I currently have a quite big program written in FoxPro (prg file). Now FoxPro is actually really getting outdated, so what I want to ask is the following:

Is it possible to convert all the FoxPro code (.prg file) to Python? Is there a simple trick/code for this? Python has to become my main coding platform, so I don't need to use FoxPro anymore for when I want to adjust some code or something else. Does someone have experience with this?

I hope to hear from you, appreciate your help.

PS: Please note that I am quite new to Python.

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    Does your program need a database? Is your application single- or multi-user? If it's a single-user application without database, it should be fairly easy to convert your code manually. If you got the basics in Python, you need to find some GUI-Framework to settle on with. Converting your Foxpro-Forms to Python is probably going to be the most advanced thing. Edit: As others have mentioned, it defintely will be more time consuming to fix the errors generated by a converter-tool, than re-writing the code. – DerHamm Apr 20 at 13:29
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    Many years ago, a veteran VFP developer named Ed Leafe created a Python framework name Dabo, which was, I believe, meant to be an easy transition for VFP developers. I don't know it's current status, but that would be a place to start. – Tamar E. Granor Apr 20 at 20:27
  • @TamarE.Granor It seems Dabo is currently in maintenance mode. It was written for Python 2 and porting to Python 3 is not complete. The github repo isn't very active. – Roland Smith Apr 20 at 20:51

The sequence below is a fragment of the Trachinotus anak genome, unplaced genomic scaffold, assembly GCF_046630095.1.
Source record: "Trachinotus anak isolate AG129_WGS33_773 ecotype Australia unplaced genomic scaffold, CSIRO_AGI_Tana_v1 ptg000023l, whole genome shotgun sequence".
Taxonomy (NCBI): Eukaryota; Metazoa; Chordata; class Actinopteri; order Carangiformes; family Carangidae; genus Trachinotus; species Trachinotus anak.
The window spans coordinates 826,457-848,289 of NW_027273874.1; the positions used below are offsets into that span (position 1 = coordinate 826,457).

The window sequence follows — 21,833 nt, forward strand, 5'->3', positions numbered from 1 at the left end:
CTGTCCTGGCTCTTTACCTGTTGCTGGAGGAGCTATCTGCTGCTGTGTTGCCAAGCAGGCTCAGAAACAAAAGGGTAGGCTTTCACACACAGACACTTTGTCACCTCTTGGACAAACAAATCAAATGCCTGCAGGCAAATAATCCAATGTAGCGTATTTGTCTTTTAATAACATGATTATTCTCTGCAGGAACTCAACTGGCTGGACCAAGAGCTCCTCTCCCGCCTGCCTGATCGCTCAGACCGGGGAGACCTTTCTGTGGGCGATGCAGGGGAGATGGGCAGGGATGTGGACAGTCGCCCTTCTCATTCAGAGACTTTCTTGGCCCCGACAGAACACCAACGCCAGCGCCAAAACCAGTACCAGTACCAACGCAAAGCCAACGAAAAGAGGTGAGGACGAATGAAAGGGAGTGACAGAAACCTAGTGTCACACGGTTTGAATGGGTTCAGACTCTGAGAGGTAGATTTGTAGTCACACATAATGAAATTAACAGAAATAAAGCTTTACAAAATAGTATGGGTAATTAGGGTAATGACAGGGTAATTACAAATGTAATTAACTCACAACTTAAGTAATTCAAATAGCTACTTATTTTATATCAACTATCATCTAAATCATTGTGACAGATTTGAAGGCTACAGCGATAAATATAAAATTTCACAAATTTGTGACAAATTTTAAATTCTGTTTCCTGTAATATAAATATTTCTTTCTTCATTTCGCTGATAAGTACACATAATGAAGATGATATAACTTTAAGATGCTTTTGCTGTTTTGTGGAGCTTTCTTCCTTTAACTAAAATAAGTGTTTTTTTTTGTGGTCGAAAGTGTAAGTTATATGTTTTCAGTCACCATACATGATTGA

• @DerHamm, Yes my program needs a database and as far as I know, its a multi-user because we use it within our organization. I'm aware of the fact that rewriting is maybe the best option. – ManCity10 Apr 21 at 10:10

There are plenty of people from the FoxPro community who migrated into the Python world certainly, but there are no tools that I know of for converting source code. As with most of these 'can I convert from language x to language y' questions, you would spend more time getting the result into shape than you would just documenting and rewriting.

There are some Python scripts that implement common Visual FoxPro functions in the download section on Leafe.com which might help.

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You might want to check out this question.

There is also vfp2py.

Python comes with support for excellent SQLite database built-in with the sqlite3 module. (You are probably aready using sqlite, but you might not even know it.) Storing the data in an sqlite database means you will not have to worry about not being able to access it for the rest of your life.

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    If the OP has a FoxPro or Visual FoxPro application, the odds are extremely low that he's using SQLite. It's likely either a native FoxPro database, SQL Server or MySQL. – Tamar E. Granor Apr 20 at 20:25
  • @TamarE.Granor What I meant is that it is pretty much ubiquitous in browsers and smartphones. – Roland Smith Apr 20 at 20:45
  • @TamarE.Granor I'am indeed using a MySQL database yes. – ManCity10 Apr 21 at 12:44

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